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NASA Contractors Cope With Increasing Shortage Of Employees And Prospective Hires

By | March 16, 2009

      GREENBELT, Md. – Any changes that President Obama may make in the U.S. space program should be made swiftly, to reduce anxiety and uncertainty caused by rumors churning throughout industry, according to Eric H. Thoemmes, vice president with space systems and operations at Lockheed Martin Corp. [LMT].

      And whatever course is set for NASA, it then should be consistent and reliable, Thoemmes said. "You need stable funding, stable requirements," or else "programs get in trouble," he added.

      "People run from this [industry] if there is a high degree of instability in this field," he said. At the same time, he and other contractors praised Obama for a rough budget outline that seems to promise sufficient funding for NASA in the fiscal year ending Sept. 30, 2010. Obama will release a detailed budget next month spelling out just what programs will receive financially.

      John Schumacher, vice president in the Washington office of Aerojet, said that an Obama budget outline released recently pegs the NASA budget total at about $18 billion, which is "healthy … pretty good."

      Schumacher and Thoemmes spoke at a Space Symposium that the American Aeronautical Society held in a hotel near Goddard Space Flight Center.

      Changing requirements and faulty cost estimates can land programs in trouble, Thoemmes said.

      The U.S. space program needs leadership, enunciating just what NASA should be doing, and why. While that can involve leaders other than the White House occupant, President Obama should speak out on space at least once a year, Thoemmes said.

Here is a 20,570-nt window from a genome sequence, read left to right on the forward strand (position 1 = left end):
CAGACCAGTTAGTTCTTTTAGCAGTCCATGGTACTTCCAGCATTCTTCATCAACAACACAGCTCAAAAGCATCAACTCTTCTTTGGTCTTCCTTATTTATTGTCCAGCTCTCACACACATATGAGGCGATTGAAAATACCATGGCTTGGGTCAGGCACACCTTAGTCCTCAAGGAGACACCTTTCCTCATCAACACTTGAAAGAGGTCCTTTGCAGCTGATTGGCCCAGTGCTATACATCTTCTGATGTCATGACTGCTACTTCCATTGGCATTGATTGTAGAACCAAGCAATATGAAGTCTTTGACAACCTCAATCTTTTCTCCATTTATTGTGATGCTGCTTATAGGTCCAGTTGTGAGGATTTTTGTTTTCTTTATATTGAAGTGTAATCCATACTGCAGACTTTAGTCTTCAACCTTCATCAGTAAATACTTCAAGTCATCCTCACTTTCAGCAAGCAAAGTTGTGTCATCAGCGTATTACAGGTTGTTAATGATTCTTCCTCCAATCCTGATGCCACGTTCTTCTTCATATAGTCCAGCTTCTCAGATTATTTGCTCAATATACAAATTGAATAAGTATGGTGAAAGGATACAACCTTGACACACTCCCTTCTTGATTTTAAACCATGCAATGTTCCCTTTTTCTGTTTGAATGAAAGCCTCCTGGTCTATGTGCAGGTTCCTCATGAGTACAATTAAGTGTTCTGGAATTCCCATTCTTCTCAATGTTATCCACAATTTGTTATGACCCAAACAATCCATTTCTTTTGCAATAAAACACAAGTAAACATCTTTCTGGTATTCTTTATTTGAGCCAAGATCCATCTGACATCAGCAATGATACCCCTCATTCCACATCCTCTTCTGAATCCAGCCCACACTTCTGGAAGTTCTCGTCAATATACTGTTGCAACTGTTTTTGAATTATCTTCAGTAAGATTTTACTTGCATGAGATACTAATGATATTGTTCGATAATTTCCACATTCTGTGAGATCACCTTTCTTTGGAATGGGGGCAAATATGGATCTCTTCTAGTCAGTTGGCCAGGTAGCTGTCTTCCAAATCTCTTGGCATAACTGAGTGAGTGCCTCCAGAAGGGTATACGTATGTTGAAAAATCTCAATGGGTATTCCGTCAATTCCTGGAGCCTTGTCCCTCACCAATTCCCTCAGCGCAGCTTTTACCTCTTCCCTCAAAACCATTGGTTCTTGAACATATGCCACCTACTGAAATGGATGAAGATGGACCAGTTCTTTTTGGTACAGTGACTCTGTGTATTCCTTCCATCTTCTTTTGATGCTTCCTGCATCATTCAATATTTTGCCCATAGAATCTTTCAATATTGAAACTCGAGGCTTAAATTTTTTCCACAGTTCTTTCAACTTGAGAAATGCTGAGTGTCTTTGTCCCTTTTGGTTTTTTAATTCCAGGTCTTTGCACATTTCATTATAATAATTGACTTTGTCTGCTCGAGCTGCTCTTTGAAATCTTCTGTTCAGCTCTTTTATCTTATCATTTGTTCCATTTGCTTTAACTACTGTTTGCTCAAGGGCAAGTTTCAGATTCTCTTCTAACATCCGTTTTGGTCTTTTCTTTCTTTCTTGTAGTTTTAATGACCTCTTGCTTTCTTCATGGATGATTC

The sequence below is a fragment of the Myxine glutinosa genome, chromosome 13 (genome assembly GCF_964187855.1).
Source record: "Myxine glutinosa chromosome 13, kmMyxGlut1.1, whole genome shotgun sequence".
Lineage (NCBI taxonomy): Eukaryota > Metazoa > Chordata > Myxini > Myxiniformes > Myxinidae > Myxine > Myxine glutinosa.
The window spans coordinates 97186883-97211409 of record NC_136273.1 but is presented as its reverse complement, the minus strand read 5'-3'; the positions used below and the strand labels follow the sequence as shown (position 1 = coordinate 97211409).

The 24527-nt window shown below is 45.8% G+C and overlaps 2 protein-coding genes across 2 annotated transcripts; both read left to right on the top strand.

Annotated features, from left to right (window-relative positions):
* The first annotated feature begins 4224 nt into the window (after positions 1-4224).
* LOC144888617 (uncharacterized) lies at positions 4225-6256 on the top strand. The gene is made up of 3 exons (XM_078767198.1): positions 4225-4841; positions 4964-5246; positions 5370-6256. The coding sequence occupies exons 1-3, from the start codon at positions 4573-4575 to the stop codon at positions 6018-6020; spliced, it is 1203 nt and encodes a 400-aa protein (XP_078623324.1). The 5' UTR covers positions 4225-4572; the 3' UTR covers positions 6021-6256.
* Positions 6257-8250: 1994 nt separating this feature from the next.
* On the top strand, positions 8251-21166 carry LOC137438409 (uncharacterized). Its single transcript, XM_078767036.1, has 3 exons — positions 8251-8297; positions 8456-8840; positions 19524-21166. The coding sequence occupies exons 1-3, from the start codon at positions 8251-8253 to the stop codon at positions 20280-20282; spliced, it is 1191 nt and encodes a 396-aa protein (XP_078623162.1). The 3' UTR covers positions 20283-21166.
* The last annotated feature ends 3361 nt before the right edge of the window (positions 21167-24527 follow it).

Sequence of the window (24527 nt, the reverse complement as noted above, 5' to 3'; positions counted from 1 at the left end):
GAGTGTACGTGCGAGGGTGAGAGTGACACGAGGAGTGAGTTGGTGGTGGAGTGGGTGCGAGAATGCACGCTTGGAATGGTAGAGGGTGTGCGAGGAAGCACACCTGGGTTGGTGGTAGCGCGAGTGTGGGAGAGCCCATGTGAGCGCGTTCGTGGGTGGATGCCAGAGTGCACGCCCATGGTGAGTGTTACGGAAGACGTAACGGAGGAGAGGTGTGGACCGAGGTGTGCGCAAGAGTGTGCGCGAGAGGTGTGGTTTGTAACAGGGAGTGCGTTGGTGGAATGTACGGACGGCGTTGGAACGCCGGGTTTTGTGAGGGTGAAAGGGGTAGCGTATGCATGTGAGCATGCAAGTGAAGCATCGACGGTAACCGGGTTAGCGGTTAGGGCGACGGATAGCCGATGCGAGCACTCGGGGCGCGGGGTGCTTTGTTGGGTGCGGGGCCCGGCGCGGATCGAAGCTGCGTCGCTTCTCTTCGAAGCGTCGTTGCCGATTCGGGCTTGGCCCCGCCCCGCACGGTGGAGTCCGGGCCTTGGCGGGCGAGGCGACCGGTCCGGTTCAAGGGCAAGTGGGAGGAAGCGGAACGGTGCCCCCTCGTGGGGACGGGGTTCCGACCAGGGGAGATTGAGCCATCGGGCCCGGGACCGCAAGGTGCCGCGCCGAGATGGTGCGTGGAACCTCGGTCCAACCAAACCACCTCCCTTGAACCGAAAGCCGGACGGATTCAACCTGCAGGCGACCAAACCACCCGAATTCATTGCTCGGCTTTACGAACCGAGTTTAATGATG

While may NASA contractors are concerned that the space agency may have less money to spend on buying systems, contractors also are worried about a shortage that already exists and promises to worsen: a lack of qualified personnel.

      The employee-shortage problem is driven three ways:

      • Not enough U.S. students are taking difficult math, science, technology and other courses.
      • Some current employees may drift away to other professions when space shuttles stop flying and NASA has no manned space missions for half a decade beginning next year (or they move to other occupations out of fear of mass layoffs)
      • A huge number of NASA contractor employees who began their careers in the heady days at the birth of the space age, in the 1960s, now are ready for retirement.

      Contractors, in response, have adopted ways to cope with the shortage, they said at the symposium. They responded to a question from Space & Missile Defense Report.

      For example, Lawrence H. Williams, vice president with Space Exploration Technologies Corp., or SpaceX, said the company posts all of its job openings on its website, on the Web.

      As well, SpaceX offers $5,000 for people who refer applicants who are then hired. However, SpaceX hasn’t at this time offered bonuses to applicants who accept positions with the firm, Williams said.

      Further, SpaceX would support any move by the federal Office of Personnel Management to hire more private investigator contractors to perform background security clearance checks on newly hired employees, he said.

      At Lockheed, the company is striving to retain employees who otherwise would retire, according to Thoemmes. "We are inspiring folks on the verge of retirement to stay on a little bit longer," luring them with offers of flexible work schedules, Thommes said.

      If they can spend more time with their families, while also continuing to work, "they’re not leaving" Lockheed, he said.

      James A. Vedda, senior policy analyst with Aerospace Corp., said innovation in the space industry has slowed, moving at a slower pace compared to that in the information technology or health fields.

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